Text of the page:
Have a clear purpose for the blast. Email blasting customers or partners is not an arbitrary task. Each blast should have a concise purpose before you begin to draft it. Determine what you're trying to deliver and how you want the recipients to react to the email. The blast's purpose could be enticing customers to purchase something, updating employees on a new project or initiative, or a newsletter to recap the month's events. Once you determine the purpose of the blast, you can work on making the message more clear to your recipients.[1]

This email list growth was a major component of a massive product launch we undertook this past winter. In the lead-up to the launch of our Instagram Domination 2.0 course, we doubled down on our goal to rapidly grow our email list. In this article I’m going to reveal to you the exact tactics we used and how we employed them in order to explode our mailing list.

The term originated in the early days of email marketing when sending a mass mailing (read: blasting) was a new idea that contrasted with the more familiar way of using email as two-way correspondence. At the time, the internet was a lawless wasteland didn’t have many regulations, so once the wrong person got ahold of your email address, they could and would spam you with whatever they pleased. It was completely free advertising!
Even though this falls into just one of the myriad of elements in the 20 portion of the 40/40/20 rule, it is arguably the most important. Nothing will get your piece of direct mail marketing throw into the trash bin more quickly than a glaring typo, a noticeable formatting issue, or an overall poor print quality. If you’re writing the copy, be sure to not only proof it yourself but also have some of your more linguistically-inclined friends and colleagues give it a once over, not only for grammatical and punctuation mistakes but for overall ease of reading and flow. Don’t be afraid to seek as many trusted opinions as possible, and be sure to have thick skin to prepare for any constructive criticisms.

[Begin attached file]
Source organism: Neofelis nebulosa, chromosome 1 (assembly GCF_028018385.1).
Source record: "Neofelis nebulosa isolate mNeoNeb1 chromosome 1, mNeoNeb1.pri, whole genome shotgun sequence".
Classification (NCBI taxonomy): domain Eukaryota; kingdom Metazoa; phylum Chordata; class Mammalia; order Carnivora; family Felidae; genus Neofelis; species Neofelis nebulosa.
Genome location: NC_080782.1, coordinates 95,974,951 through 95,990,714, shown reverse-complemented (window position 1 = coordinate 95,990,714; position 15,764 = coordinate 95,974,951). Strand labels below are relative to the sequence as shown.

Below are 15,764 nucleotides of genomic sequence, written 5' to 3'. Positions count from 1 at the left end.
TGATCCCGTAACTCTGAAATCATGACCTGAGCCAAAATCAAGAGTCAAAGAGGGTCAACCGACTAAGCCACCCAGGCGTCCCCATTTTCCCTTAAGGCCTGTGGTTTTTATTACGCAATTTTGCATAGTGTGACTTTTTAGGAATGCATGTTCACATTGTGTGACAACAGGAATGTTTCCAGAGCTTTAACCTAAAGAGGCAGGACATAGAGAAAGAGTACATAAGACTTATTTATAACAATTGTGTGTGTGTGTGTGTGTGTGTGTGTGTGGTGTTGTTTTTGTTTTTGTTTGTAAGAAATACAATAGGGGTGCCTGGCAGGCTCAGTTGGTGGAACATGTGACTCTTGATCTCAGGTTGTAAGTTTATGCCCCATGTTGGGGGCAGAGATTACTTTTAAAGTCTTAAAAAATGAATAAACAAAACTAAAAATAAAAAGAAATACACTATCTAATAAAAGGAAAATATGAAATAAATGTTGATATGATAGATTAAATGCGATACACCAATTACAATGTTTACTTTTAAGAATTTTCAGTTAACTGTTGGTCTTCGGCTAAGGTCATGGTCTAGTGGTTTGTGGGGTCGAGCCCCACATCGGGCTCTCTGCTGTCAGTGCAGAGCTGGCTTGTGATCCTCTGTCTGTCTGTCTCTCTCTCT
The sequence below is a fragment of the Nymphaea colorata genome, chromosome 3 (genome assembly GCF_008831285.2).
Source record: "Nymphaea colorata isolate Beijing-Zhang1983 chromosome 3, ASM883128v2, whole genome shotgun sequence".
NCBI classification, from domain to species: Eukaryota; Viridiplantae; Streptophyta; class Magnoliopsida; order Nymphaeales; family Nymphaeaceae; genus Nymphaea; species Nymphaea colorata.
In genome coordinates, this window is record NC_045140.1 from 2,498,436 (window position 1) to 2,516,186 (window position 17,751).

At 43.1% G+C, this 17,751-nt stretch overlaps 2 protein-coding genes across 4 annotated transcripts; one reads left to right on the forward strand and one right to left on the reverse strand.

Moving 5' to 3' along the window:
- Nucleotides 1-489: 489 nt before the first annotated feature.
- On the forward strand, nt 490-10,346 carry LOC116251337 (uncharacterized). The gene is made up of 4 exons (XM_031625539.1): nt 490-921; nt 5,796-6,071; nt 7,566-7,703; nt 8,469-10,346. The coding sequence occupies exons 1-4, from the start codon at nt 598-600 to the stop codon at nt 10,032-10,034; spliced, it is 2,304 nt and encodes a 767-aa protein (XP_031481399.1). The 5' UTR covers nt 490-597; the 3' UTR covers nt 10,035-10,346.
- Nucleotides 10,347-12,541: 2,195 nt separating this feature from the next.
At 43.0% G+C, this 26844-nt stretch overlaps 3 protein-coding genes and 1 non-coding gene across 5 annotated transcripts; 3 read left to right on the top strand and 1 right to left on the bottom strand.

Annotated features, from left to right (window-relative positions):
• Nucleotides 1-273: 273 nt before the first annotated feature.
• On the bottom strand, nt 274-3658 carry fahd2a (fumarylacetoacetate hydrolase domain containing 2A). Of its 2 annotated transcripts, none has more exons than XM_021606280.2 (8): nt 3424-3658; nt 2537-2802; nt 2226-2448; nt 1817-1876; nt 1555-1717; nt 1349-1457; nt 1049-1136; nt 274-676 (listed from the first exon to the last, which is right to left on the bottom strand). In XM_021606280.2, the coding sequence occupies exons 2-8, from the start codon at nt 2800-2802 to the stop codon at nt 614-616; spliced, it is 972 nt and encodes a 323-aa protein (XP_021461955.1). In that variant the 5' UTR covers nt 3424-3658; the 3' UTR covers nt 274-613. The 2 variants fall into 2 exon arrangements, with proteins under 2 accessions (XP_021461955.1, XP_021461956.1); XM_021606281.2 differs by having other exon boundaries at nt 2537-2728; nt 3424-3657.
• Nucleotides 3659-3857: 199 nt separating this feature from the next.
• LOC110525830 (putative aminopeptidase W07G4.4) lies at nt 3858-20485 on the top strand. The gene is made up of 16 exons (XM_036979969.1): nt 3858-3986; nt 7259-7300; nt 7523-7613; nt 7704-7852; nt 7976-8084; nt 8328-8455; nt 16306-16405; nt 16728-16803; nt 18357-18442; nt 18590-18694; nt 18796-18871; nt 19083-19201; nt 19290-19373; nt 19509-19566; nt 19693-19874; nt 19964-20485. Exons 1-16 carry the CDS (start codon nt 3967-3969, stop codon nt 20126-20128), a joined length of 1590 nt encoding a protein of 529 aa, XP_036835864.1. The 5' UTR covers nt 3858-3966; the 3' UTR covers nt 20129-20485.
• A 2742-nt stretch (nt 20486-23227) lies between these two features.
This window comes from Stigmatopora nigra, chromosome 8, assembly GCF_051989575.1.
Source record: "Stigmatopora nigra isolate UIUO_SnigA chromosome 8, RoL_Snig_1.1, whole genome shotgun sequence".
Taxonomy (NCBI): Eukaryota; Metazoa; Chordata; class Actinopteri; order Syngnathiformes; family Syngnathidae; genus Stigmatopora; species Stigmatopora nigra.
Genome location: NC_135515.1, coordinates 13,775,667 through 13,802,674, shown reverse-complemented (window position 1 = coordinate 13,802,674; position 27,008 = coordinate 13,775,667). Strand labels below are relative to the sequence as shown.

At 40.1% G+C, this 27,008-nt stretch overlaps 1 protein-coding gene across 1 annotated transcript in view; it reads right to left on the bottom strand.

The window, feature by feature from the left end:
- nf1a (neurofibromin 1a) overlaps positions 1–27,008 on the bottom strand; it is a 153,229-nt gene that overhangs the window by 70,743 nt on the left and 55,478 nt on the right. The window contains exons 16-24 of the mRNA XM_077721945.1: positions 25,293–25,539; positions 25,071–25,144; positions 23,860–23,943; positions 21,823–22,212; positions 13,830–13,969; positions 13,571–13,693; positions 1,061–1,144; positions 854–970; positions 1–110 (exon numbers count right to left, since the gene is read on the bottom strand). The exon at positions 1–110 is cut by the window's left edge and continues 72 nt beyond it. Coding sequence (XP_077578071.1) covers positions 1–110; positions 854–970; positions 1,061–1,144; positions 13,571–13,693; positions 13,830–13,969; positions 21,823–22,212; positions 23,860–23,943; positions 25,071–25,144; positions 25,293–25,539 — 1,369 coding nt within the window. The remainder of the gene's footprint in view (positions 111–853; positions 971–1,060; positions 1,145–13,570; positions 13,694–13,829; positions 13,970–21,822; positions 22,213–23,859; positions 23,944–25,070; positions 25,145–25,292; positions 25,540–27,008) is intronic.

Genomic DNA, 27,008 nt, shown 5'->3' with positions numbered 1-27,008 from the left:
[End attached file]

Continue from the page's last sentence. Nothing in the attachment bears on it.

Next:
Pop-up forms provide visitors with a quick, convenient way to share contact information and subscribe to your list while they’re browsing your site, making them a powerful tool for audience growth. They’re easy to add to your site, and they’re proven to work—our research shows that Mailchimp users have seen their list growth rate increase by an average of 50.8% after adding a pop-up form to their site. https://reallygoodemails.com/wp-content/uploads/2015/01/Have-You-Seen-Our-Top-100-Email-Marketing-Campaigns.png
Once your list is targeted, you need to spend an equally large portion of time coming up with a great deal – even if it means you might lose a bit of money on it. The underlying goal of any marketing campaign is to gain new customers, and it’s worth it to significantly reduce your profit margins to gain said customers. Once you have a surgically-honed list and an amazing offer, then you can spend some time on the design, copy, delivery methods, postage rates, date of delivery, size of the mailer…there are a lot of other options to consider, but following the 40/40/20 rule you can see how important audience and offer truly are.